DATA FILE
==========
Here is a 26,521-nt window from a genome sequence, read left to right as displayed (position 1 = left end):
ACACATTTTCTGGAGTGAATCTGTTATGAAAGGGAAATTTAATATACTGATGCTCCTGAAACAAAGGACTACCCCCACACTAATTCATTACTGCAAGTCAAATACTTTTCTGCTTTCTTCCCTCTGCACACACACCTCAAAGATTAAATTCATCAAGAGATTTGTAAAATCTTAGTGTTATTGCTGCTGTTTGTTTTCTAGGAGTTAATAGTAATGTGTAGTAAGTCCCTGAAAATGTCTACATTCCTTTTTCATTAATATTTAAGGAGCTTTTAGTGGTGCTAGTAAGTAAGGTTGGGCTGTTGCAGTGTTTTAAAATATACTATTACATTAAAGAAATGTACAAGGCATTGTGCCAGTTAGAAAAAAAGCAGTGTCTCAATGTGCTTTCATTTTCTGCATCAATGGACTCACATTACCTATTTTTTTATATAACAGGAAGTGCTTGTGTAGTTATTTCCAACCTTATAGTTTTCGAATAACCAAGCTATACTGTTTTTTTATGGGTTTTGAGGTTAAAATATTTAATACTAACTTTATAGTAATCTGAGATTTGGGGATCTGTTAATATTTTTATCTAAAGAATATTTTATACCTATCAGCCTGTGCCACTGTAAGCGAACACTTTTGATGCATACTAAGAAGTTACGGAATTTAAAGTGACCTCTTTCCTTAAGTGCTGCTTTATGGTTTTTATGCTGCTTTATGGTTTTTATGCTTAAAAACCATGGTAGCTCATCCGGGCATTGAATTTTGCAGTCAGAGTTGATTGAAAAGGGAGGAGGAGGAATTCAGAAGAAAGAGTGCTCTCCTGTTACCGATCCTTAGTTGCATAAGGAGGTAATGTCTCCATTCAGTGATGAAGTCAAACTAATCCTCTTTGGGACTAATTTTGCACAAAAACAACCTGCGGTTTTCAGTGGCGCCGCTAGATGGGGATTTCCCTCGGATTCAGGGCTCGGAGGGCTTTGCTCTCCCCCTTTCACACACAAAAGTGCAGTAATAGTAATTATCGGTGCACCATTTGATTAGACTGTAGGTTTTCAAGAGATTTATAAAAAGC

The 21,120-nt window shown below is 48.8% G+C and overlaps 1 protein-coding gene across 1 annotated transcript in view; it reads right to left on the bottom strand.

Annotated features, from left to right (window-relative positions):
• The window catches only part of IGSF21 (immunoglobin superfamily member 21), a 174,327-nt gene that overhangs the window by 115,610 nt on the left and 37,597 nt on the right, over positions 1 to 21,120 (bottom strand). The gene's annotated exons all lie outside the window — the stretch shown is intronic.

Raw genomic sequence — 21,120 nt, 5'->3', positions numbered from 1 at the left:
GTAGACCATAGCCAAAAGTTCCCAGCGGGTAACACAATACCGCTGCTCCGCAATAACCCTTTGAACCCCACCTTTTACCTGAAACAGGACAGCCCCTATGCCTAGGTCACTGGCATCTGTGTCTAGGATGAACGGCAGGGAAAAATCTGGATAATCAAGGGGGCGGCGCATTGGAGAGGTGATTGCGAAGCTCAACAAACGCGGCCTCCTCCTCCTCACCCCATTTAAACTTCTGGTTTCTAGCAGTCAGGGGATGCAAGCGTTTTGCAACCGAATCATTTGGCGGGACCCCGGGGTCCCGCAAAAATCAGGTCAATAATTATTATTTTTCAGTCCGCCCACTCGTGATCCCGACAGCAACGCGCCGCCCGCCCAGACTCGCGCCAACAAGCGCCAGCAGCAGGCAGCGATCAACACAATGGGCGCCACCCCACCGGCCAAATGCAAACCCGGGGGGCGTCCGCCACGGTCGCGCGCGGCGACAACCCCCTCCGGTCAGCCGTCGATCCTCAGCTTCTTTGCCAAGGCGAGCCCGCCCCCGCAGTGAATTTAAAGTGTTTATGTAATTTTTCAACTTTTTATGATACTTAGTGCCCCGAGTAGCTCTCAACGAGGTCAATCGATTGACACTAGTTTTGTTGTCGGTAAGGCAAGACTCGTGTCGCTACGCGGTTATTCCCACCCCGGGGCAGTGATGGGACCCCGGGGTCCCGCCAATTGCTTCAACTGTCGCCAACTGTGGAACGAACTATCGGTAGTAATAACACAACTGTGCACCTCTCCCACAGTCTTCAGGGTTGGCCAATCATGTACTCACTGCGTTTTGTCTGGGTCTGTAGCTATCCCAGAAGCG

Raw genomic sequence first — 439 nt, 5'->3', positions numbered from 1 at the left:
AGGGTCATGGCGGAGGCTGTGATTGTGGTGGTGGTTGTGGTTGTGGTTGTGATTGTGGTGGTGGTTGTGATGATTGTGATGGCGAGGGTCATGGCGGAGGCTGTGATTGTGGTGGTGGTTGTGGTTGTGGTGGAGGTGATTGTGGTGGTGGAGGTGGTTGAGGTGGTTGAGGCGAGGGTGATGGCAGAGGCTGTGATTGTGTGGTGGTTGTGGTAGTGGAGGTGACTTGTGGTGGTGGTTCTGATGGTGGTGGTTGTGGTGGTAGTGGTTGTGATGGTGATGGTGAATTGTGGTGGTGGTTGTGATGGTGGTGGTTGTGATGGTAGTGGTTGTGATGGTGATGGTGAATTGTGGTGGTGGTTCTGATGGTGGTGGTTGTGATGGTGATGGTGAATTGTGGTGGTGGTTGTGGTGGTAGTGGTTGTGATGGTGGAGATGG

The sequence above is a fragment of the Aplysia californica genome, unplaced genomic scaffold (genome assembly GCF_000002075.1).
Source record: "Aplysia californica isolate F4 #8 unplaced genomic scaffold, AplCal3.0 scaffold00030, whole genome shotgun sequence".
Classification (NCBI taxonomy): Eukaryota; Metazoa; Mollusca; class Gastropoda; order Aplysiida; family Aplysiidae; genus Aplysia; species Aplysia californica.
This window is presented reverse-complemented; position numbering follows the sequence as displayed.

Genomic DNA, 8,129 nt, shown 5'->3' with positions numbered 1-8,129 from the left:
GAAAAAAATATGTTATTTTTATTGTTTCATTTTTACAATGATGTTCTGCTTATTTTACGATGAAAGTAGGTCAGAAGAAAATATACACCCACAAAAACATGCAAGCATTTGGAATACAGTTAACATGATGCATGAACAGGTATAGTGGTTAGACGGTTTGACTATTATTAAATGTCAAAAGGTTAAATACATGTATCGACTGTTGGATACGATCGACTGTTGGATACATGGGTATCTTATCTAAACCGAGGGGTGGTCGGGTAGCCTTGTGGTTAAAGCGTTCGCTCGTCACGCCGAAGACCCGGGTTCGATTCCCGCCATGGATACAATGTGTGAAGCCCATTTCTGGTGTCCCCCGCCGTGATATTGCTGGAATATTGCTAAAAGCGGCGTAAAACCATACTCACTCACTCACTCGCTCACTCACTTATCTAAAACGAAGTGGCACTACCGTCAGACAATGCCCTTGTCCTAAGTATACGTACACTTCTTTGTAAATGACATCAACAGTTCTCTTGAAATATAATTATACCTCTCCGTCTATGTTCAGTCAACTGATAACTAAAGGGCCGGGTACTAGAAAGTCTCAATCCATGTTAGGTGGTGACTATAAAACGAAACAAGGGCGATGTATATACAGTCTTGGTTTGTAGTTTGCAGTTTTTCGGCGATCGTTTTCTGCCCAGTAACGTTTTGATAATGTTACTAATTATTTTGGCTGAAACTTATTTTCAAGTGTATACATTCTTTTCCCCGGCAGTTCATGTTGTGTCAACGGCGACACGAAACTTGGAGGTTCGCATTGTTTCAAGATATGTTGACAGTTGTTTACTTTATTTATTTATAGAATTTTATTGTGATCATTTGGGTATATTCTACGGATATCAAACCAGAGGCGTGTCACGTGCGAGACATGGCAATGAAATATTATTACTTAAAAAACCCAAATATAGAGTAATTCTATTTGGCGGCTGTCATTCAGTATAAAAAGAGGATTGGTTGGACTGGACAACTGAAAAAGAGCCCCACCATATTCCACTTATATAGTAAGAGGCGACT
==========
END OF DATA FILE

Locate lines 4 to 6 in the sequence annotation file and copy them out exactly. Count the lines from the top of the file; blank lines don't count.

Annotated features, from left to right (window-relative positions):
• The window catches only part of IGSF21 (immunoglobin superfamily member 21), a 174,327-nt gene that overhangs the window by 115,610 nt on the left and 37,597 nt on the right, over positions 1 to 21,120 (bottom strand). The gene's annotated exons all lie outside the window — the stretch shown is intronic.

Raw genomic sequence — 21,120 nt, 5'->3', positions numbered from 1 at the left: